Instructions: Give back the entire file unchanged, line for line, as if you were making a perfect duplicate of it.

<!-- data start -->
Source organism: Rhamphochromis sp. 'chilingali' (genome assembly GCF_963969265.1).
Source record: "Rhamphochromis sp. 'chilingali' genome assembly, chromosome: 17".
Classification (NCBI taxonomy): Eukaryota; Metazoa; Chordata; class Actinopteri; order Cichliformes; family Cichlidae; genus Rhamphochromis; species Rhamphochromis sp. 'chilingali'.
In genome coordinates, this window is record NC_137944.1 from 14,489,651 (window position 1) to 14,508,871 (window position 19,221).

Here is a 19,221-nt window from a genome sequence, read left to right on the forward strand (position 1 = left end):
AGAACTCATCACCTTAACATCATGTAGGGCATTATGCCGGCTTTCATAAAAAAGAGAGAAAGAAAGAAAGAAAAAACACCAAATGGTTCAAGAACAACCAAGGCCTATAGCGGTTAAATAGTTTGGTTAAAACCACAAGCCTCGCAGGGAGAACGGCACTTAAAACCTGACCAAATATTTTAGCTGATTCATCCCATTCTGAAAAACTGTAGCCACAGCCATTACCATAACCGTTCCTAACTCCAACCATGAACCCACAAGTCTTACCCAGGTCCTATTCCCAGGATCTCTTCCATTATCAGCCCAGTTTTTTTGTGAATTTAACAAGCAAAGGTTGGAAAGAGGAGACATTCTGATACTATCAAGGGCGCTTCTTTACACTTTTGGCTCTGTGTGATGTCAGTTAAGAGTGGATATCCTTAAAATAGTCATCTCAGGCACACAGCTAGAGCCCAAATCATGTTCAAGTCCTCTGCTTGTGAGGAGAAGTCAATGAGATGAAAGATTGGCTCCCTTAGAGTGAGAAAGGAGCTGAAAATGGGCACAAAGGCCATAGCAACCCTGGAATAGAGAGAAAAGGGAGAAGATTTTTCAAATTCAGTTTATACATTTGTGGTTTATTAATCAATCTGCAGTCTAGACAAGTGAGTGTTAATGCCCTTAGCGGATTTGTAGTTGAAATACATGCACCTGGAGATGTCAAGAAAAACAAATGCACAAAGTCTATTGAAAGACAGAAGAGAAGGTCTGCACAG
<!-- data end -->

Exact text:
Source organism: Rhamphochromis sp. 'chilingali' (genome assembly GCF_963969265.1).
Source record: "Rhamphochromis sp. 'chilingali' genome assembly, chromosome: 17".
Classification (NCBI taxonomy): Eukaryota; Metazoa; Chordata; class Actinopteri; order Cichliformes; family Cichlidae; genus Rhamphochromis; species Rhamphochromis sp. 'chilingali'.
In genome coordinates, this window is record NC_137944.1 from 14,489,651 (window position 1) to 14,508,871 (window position 19,221).

Here is a 19,221-nt window from a genome sequence, read left to right on the forward strand (position 1 = left end):
AGAACTCATCACCTTAACATCATGTAGGGCATTATGCCGGCTTTCATAAAAAAGAGAGAAAGAAAGAAAGAAAAAACACCAAATGGTTCAAGAACAACCAAGGCCTATAGCGGTTAAATAGTTTGGTTAAAACCACAAGCCTCGCAGGGAGAACGGCACTTAAAACCTGACCAAATATTTTAGCTGATTCATCCCATTCTGAAAAACTGTAGCCACAGCCATTACCATAACCGTTCCTAACTCCAACCATGAACCCACAAGTCTTACCCAGGTCCTATTCCCAGGATCTCTTCCATTATCAGCCCAGTTTTTTTGTGAATTTAACAAGCAAAGGTTGGAAAGAGGAGACATTCTGATACTATCAAGGGCGCTTCTTTACACTTTTGGCTCTGTGTGATGTCAGTTAAGAGTGGATATCCTTAAAATAGTCATCTCAGGCACACAGCTAGAGCCCAAATCATGTTCAAGTCCTCTGCTTGTGAGGAGAAGTCAATGAGATGAAAGATTGGCTCCCTTAGAGTGAGAAAGGAGCTGAAAATGGGCACAAAGGCCATAGCAACCCTGGAATAGAGAGAAAAGGGAGAAGATTTTTCAAATTCAGTTTATACATTTGTGGTTTATTAATCAATCTGCAGTCTAGACAAGTGAGTGTTAATGCCCTTAGCGGATTTGTAGTTGAAATACATGCACCTGGAGATGTCAAGAAAAACAAATGCACAAAGTCTATTGAAAGACAGAAGAGAAGGTCTGCACAG